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Why Be Happy When You Could Be Normal?
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October 2012 > Why Be Happy When You Could Be Normal?: Second Half

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Jill Guccini This book was so full of Feelings and Things that, as I think I said in the first half of this book, I'm not even quite sure how to discuss it. What were your overall Feelings and Thoughts about it? As someone who is NOT adopted, I found the revelations throughout, but particularly towards the end, on adoption in general compellingly interesting--the idea of the "lost loss." What would you want to do if you were in her shoes--would you have found Ann? Would you have wanted to let her be your mother, become her daughter, as Jeanette didn't really feel a desire to do? What were your feelings on the end--that last sentence?


Amy (folkpants) (Folkpants) | 50 comments It's been weeks since I've finished this book and I still can't organize my emotions about it. First of all, I love how honest Jeanette is about everything. Even the most difficult parts of her life. I think that honesty in her writing is one of the reasons I can be so emotional about it. And also, in a way, one of the reasons I love her other work.
What I find interesting about the second half of this book is that now, Jeanette is relatively free of Mrs. Winterson. She is going to Oxford, she learns she is a feminist and what that entails, she has found success with Oranges. Yet it is also this period in her life where she truly seems the most lost. The battle with a suicide attempt and the almost schizophrenic like state it leaves her in, the need to find the missing piece of her life (her mother) and the excruciating difficult process that this is. In a word, we see Jeanette come undone. I think the way that it is written reaffirms the idea that you can't escape your past or the factors of your life that made and led you to this point. You try to overcome them as best you can, but you can't escape. Jeanette thinks finding her mother will be the way she will overcome her past. However, that doesn't happen. Ann is the mother that Jeanette always wanted, and always wanted Mrs. Winterson to be. She is accepting, unconditionally loving, proud of her. Yet, interestingly enough, as soon as Ann tries to criticize Mrs. Winterson, Jeanette defends her. "She was a monster, but she was my monster." It's a contradiction and confusion that Jeanette continues to come back to. I like how Jeanette doesn't try to understand these feelings exactly, but turns them into a question of love. Loving, love seems to be the most important thing to her, really. And as her girlfriend points out, Jeanette is very loving, she can love. But she cannot yet allow others to love her. Jeanette leaves us open to and undecided about the future. And I think in a way, "I have no idea what happens next" is just telling us that you are still trying and looking your whole life for what you need. It doesn't stop where you think it should, but continues on. Jeanette will continue to look for love.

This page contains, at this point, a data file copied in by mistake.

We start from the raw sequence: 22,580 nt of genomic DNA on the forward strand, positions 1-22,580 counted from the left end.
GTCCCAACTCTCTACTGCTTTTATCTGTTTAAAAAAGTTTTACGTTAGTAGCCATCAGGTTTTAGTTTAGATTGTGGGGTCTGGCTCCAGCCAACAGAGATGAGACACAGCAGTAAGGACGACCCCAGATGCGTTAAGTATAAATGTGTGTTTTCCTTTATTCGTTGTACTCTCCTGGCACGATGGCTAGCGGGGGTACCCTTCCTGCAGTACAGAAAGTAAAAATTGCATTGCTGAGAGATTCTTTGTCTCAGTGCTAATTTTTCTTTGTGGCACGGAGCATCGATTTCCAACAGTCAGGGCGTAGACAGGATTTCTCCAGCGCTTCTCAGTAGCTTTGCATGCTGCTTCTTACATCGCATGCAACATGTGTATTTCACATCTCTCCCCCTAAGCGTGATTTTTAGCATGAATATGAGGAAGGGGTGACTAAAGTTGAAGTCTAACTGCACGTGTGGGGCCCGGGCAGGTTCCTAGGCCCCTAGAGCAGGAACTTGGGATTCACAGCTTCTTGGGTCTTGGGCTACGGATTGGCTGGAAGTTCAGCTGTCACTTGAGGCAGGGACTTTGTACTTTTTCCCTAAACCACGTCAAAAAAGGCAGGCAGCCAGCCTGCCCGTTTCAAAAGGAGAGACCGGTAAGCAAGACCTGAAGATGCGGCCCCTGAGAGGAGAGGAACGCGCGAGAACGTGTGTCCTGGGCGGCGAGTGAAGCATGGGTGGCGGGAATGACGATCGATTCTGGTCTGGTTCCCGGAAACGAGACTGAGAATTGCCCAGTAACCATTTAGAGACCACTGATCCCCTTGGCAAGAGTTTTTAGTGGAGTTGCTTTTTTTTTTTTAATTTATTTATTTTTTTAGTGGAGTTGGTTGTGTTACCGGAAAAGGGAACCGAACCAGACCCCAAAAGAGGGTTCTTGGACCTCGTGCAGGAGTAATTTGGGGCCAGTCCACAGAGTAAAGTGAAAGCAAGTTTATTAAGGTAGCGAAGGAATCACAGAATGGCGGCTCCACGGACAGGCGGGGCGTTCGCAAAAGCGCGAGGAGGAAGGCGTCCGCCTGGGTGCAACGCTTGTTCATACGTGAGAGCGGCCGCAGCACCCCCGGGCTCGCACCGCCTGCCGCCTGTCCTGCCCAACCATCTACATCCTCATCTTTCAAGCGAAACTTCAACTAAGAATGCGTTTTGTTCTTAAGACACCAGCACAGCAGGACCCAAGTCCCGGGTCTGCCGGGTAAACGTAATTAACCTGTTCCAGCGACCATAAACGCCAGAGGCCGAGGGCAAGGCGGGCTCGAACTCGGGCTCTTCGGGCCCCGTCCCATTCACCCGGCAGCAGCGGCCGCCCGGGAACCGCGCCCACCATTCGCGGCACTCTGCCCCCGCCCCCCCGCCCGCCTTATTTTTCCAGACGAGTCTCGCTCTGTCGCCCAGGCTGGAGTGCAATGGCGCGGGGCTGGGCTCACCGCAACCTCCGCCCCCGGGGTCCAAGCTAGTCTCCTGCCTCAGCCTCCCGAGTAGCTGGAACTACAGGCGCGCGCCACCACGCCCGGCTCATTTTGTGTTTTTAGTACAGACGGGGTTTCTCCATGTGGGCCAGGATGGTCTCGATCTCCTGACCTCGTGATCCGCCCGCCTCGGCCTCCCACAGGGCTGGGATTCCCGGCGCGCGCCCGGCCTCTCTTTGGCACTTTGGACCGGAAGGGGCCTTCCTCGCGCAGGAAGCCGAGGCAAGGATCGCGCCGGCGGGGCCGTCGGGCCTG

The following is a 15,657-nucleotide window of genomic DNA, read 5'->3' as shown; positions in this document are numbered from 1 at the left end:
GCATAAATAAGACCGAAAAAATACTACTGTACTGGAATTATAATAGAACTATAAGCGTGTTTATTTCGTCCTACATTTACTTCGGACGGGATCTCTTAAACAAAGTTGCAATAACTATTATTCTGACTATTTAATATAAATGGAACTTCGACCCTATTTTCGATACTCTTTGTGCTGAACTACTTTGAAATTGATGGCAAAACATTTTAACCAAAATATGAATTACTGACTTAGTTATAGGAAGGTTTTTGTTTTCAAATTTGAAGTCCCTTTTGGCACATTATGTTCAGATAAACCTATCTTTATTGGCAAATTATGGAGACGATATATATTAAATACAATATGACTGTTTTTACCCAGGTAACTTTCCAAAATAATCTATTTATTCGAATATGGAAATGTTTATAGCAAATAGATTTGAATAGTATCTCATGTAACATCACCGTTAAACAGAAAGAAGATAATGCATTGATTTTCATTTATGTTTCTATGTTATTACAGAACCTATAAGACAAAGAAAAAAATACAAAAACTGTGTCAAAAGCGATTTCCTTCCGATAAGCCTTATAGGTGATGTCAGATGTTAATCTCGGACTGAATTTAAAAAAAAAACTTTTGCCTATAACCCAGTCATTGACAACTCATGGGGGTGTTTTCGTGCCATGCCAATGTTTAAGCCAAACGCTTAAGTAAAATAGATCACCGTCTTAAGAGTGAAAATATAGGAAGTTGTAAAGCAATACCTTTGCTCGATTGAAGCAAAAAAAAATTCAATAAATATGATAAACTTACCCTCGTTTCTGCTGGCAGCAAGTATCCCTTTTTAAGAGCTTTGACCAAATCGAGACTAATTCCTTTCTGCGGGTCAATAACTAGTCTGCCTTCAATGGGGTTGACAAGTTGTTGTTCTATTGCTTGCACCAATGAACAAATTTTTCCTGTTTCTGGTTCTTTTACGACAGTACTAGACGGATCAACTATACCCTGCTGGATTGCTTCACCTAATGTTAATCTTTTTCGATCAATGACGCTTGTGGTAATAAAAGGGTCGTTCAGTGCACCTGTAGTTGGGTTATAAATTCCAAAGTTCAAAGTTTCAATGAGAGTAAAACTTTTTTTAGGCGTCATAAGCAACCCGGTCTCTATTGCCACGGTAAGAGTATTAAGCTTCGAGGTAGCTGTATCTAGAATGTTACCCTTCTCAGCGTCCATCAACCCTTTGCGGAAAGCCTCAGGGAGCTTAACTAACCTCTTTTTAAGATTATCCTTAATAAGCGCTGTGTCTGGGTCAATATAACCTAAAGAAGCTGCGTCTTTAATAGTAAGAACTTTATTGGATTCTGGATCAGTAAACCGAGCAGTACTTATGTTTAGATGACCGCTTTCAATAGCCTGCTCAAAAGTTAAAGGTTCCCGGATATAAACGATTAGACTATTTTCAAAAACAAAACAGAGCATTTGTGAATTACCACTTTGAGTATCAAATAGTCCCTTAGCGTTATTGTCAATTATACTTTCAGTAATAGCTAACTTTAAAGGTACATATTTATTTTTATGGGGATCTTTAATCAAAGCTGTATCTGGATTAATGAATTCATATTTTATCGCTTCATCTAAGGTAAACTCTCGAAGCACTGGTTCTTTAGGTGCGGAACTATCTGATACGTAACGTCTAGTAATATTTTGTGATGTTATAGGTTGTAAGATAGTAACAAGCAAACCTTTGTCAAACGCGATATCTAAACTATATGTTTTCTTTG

Melissa Nestor (melissanestor) | 5 comments I just finished this book and wow...... I can't believe how Jeanette takes you from one emotion to the other with the turn of the page. In the first half of the book I was a little put off by her overly descriptive writing styles and obsession with analogies, but then I realized that it is in her personality to write that way. In the end, I felt as if the way she wrote made me understand who she was as a person. This is one of the only books I have ever read where I actually felt that I could really relate to the author and actually feel the emotions that she writes about. It's all because of things that I have felt before. From the feeling of rejection because of her sexuality to her sense of humor and from her feeling of self hatred to eventual feeling of loving herself and loving life. I feel like I have evolved much of the same way she has as a person and reading this book has made me feel like i'm not alone.
I am so glad that Jeanette eventually found her mother. She had to go through hell to get there but I'm very happy for her.


Karen A. | 13 comments I finished the book a couple of days ago. I have so many feelings about it.
First of all I'm impressed with Jeanette's honesty on such personal issues. I can't find the right words to describe how I feel about Mrs. W. I try to think that maybe deep down she wanted to love Jeanette, but her prejudices, her depression,made it impossible.
Even Jeanette's feelings towards Mrs. W range from hatred to saying to her real mother Ann "she was a monster, but she was MY monster" which could mean that she was trying to find some sort of forgiveness.
I think it was obvious that she wanted to find her birth mother. I think if she had been a happy child maybe she wouldn't have felt the need to look her up. What seems interesting is that Ann appears to be the kind of mother Jeanette would have wanted, but at the same time she (Jeanette) rejects her.
Answering Jill's question about what would I do if I were in Jeanette's shoes, I think I would have let Ann be my mother.
Overall I enjoyed reading the book, there were certain parts that I found too disturbing or too painful (the "exorcism" for instance), but I'm still glad this book was picked.


Wendy | 1 comments I just finish reading this book, very behind my reading these days. But I have to share that I am very surprised to resonate with so many feelings that Jeanette has described even though we are not similar in anyways. =)
The sentence that hit me the most was the one Karen quoted. "she was a monster, but she was MY monster" this sums up so much of those anger that I had. I am happy that she found her mother, I believe that she will one day, will learn to be love and accepts her.


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